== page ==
The newest, cheapest, most simple version of the kindle just recently sucked me in. I've always loved the aesthetic of books: how the pages feel, the cover art, the thickness as you hold it, the typesetting. But the cheap price and the ability to check out books from the library without the inherent risk of bedbugs along with them (I'm only being a little paranoid here; I got bedbugs about three years ago, suspiciously coinciding with the public library dealing with the same issue.) convinced me that I could give up the aesthetic for convenience. I have yet to determine if the kindle will drastically change my reading habits. Between the relatively limited selection at the library and the plethora of free classics on Amazon, I'll have to see what I actually end up reading.
One thing that's easier is getting and reading those guilty-pleasure romance novels. The covers of my favorite romance authors seem to be trending in the more respectable direction, but it's hard to take myself seriously when I'm walking around with a cover boasting a sweaty, shirtless dream man. Thus, my first couple of books I got for my kindle from the library were romance novels, although this is mostly to do with the fact that there are incredibly long wait lists for some of the other books I'm waiting to read.
Pursuit (2009) by Karen Robards is one of those novels. I've read a number of her books and they are always full of suspense and mystery. They also tend to be relatively violent, but they've always been easy and interesting to read. This one was no different. I finished it in about two sittings, and despite the fact that I found some of it ridiculously unbelievable, I was entertained throughout.
Jessica Ford is a new associate at a powerful, influential law firm in D.C. Her boss, Mr. Davenport, is close friends and the personal attorney of the first lady. After a car crash kills the first lady, with Jessica as the only survivor, she finds her life in danger as unknown assailants with powerful connections try to take out the only witness to what might have been murder. Mark Ryan (a romance novel name, if ever I've heard one--and an ex-professional football player!) was in charge of the secret service detail for the first lady and is also interested in finding out some answers.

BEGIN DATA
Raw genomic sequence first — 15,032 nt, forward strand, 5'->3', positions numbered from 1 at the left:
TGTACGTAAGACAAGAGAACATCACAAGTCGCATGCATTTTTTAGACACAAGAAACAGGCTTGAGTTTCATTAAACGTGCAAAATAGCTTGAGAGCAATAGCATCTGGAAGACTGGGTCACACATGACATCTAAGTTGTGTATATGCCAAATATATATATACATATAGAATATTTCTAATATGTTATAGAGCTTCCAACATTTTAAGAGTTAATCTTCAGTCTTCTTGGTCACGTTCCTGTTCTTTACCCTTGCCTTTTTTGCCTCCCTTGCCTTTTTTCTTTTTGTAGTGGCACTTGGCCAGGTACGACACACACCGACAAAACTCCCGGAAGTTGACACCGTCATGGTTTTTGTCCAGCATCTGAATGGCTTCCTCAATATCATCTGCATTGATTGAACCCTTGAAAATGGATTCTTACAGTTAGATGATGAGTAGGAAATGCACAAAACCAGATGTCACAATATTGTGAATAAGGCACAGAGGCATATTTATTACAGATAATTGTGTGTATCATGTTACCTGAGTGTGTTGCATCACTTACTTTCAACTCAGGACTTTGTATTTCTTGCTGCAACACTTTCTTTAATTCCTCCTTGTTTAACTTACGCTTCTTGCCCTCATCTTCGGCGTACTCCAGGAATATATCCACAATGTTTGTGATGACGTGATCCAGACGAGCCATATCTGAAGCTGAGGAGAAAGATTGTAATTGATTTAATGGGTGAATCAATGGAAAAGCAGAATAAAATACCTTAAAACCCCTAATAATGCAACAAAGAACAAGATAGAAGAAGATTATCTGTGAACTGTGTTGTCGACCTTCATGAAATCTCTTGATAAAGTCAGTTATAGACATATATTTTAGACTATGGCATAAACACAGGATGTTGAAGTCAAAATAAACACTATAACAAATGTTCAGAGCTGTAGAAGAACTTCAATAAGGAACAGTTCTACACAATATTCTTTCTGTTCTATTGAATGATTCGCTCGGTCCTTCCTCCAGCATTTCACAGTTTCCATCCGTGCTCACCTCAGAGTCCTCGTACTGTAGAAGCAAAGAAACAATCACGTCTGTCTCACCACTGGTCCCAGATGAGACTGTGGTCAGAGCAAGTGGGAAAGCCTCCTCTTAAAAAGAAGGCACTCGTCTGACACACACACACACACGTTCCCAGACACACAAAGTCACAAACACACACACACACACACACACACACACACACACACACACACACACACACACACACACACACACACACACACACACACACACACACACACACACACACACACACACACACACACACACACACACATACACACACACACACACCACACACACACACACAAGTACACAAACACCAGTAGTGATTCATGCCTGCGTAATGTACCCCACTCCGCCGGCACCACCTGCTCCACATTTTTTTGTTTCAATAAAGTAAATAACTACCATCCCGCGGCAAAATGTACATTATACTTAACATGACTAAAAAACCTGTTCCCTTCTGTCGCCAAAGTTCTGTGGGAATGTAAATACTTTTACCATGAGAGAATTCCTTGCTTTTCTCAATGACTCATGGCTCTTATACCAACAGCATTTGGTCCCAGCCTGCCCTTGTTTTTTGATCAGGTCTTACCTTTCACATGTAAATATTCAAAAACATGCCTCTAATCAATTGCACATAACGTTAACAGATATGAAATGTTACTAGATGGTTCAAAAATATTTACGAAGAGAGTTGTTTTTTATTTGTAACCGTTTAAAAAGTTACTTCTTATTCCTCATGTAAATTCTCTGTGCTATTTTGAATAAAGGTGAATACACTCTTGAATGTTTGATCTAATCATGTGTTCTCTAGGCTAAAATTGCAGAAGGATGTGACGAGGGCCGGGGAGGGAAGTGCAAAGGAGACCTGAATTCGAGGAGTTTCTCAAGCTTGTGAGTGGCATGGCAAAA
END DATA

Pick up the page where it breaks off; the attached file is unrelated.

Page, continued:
The action in this book never stops. Someone's life is always in jeopardy, the characters are always running and barely getting away. Again, it was difficult to put down. I think Robards did a good job by putting the romance on the back burner for most of the book. The characters don't fall into each others' arms the first time they see each other, but deal with trying to keep themselves alive first. It felt like--and could probably be turned into--a possibly entertaining although rather predictable action movie.
***SPOILER***I had a couple of problems with the believability of some of the plot points. For instance, how could a junior associate know how to access the President of the United States' phone records? Unfortunately, the most unbelievable of these plot points anchored the entire story. Fortunately, you don't learn about it until the end, so for most of the book, you think something really interesting might be going on. The motive for the brutal murder of the first lady as well as the killing and chasing down of countless innocents is that the first lady had her husband's phone, which contained some videos of him practicing some bondage with another woman. Sure, this might be timely coming right before the whole Anthony Weiner scandal, but in my opinion, it is a ridiculous motive for murder. And the end was wholly unsatisfying. I wanted the truth to come out and let the pieces fall where they would, but instead all the bad people were killed in a plane crash. Blegh. I'm against the death penalty, and even more so when it is done by god knows who with no trial. That's not justice. ***END SPOILER***
And they lived happily ever after.